Wimbledon cancelled: Implications after coronavirus pandemic sees SW19 called off

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Wimbledon has been called off for the first time since the Second World War and there will now be no tennis until at least July 13.

The All England Club held an emergency board meeting on Wednesday to discuss the fate of the 2020 Championships.

They decided that they could not justify playing behind closed doors and a postponement was not “without significant risk and difficulty”.

But what are the other implications of the cancellation of the grass-court Grand Slam?

The last time the Scot was fully fit at Wimbledon was when he won his second singles title in 2016.

The following year he was suffering from the hip problem which ruled him out in 2018.

The double Olympic champion played doubles last year but he missed the Australian Open after complications in his latest comeback.

He will turn 33 next month.

Wimbledon gives 90 percent of profits each year to the Lawn Tennis Association to invest in grassroots tennis.

The sum was £40.8m in 2018 when accounts were last published.

Wimbledon has invested in “comprehensive” insurance to cover loss of income from tickets and broadcasting revenue because of the pandemic. But such is the complexity of any claim that it could take weeks to work out how much support All England Club will be able to give the sport over the next year although insiders insist they will continue to back British tennis.

Profits from Wimbledon help the LTA run other grasscourts events in the build-up to The Championships, increase participation and invest in a performance budget for top players.

But the LTA still managed to record a loss of £8.8m in 2018 and has lost more than more than £12m in the two years.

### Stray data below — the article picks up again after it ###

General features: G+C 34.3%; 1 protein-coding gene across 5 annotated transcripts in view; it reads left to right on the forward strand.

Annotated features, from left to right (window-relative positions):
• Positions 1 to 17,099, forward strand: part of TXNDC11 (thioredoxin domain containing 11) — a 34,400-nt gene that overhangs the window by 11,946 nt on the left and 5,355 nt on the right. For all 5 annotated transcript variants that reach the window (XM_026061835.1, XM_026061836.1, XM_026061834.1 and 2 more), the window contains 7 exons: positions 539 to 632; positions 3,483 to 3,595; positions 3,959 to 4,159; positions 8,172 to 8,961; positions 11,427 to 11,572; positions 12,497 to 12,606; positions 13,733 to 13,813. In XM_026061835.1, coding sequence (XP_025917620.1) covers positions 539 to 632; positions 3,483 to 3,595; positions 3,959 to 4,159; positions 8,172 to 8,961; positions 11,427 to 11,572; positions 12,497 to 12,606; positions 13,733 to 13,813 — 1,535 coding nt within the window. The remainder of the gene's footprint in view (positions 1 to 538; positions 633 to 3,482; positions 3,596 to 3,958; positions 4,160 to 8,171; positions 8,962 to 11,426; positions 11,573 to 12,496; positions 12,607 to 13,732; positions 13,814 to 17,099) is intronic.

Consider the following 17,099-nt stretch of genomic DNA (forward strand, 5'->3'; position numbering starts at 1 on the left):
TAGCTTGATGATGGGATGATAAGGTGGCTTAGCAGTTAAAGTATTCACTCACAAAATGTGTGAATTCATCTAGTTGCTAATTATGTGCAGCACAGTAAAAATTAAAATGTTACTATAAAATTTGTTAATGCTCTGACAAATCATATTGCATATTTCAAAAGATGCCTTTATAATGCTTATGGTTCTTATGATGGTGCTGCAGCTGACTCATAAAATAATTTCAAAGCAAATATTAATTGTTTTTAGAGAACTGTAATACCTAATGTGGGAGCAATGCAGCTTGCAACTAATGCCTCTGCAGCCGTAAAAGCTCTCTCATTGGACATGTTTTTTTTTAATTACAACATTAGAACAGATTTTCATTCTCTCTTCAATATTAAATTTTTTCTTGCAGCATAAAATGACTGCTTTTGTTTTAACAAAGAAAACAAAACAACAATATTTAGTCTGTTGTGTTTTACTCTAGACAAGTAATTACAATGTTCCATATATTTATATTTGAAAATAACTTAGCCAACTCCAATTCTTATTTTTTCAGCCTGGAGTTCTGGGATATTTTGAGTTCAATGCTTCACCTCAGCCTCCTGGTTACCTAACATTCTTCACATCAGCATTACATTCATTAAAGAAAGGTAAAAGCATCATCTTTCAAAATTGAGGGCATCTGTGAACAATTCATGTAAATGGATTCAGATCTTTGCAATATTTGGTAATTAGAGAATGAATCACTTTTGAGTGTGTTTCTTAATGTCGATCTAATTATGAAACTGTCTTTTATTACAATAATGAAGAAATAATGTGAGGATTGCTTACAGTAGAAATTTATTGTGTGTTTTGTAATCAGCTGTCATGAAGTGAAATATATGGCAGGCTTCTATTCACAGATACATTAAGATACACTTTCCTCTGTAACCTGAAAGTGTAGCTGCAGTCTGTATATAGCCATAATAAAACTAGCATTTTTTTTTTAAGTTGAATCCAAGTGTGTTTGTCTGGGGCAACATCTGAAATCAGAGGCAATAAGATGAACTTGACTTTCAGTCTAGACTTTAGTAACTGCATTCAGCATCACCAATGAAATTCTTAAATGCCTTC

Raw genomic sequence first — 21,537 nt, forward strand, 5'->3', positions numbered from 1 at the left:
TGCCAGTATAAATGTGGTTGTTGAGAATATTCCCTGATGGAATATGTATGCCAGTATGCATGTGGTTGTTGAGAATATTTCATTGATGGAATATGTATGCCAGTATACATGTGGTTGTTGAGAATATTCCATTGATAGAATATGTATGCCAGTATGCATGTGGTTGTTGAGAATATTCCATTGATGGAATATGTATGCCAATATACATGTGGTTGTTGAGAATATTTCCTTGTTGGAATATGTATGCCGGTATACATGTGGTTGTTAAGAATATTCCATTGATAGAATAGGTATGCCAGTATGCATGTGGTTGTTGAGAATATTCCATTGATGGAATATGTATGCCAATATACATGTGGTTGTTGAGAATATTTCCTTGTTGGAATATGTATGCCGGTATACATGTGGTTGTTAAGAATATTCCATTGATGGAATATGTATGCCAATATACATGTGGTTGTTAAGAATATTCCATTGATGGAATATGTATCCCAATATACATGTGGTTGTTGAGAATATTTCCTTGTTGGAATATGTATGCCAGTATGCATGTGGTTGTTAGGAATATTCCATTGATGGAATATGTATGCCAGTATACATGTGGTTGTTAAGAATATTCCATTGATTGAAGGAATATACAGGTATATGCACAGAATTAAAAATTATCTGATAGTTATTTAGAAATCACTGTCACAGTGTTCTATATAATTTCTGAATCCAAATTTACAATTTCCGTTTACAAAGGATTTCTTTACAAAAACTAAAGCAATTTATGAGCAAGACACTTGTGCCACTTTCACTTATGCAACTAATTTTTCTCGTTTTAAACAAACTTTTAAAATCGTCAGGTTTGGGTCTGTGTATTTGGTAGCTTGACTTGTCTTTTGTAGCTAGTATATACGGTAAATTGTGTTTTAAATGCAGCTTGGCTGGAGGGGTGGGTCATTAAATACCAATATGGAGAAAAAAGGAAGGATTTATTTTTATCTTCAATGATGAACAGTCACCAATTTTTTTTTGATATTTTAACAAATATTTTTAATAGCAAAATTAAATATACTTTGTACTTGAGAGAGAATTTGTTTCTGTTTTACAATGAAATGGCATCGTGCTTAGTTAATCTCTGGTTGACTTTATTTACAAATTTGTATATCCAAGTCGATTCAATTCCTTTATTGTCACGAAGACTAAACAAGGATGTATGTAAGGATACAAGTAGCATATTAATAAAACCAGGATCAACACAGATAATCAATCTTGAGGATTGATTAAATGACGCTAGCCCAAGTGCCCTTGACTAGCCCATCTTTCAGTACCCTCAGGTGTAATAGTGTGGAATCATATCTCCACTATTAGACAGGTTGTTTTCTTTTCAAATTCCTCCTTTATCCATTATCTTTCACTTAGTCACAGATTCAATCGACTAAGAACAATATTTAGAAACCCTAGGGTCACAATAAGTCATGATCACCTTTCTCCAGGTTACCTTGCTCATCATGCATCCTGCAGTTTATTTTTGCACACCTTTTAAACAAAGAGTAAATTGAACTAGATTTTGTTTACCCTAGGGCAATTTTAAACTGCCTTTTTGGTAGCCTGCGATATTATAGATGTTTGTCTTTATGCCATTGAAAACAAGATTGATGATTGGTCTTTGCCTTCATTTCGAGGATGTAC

The two tennis legends have dominated the singles events over the past two decades – winning 15 titles between them – and Wimbledon is their best chance to win more Majors.

The Swiss superstar holds the record of 20 Grand Slam titles for a male but he is now just one ahead of Rafa Nadal and three ahead of Australian Open winner Novak Djokovic.

And American great Williams has been stuck one short of Margaret Court’s all-time record of 24 since January 2017.

The French Open has been moved to September while the US Open is also under threat because New York is the American epi-centre of the coronavirus pandemic.

Both tennis legends turn 40 next year.

Sports like tennis face an uncertain future because of its international nature with tournaments and players from all over the world.

Andy Murray’s former coach Amelie Mauresmo tweeted: “I think we’re going to have to draw a line under the 2020 tennis season. International circuit = players of all nationalities plus management, spectators and people from the 4 corners of the world who bring these events to life. No vaccine = no tennis.”

The boss of Tennis Australia Craig Tiley, who ran January’s Australian Open despite the threat of bushfires, doubts if any more events will be played this year.

“My personal view is for tennis to come back this year is going to be tough,” he said.

“It relies on global travel, and I think that’s probably the last thing that’s going to come back. I think sports that have a domestic focus are in a strong position and sports that have a global focus are more challenged.”

The Championships follows Euro 2020, the Olympics and now Wimbledon have gone.

The British Grand Prix and the Open in July are the next major events under threat.

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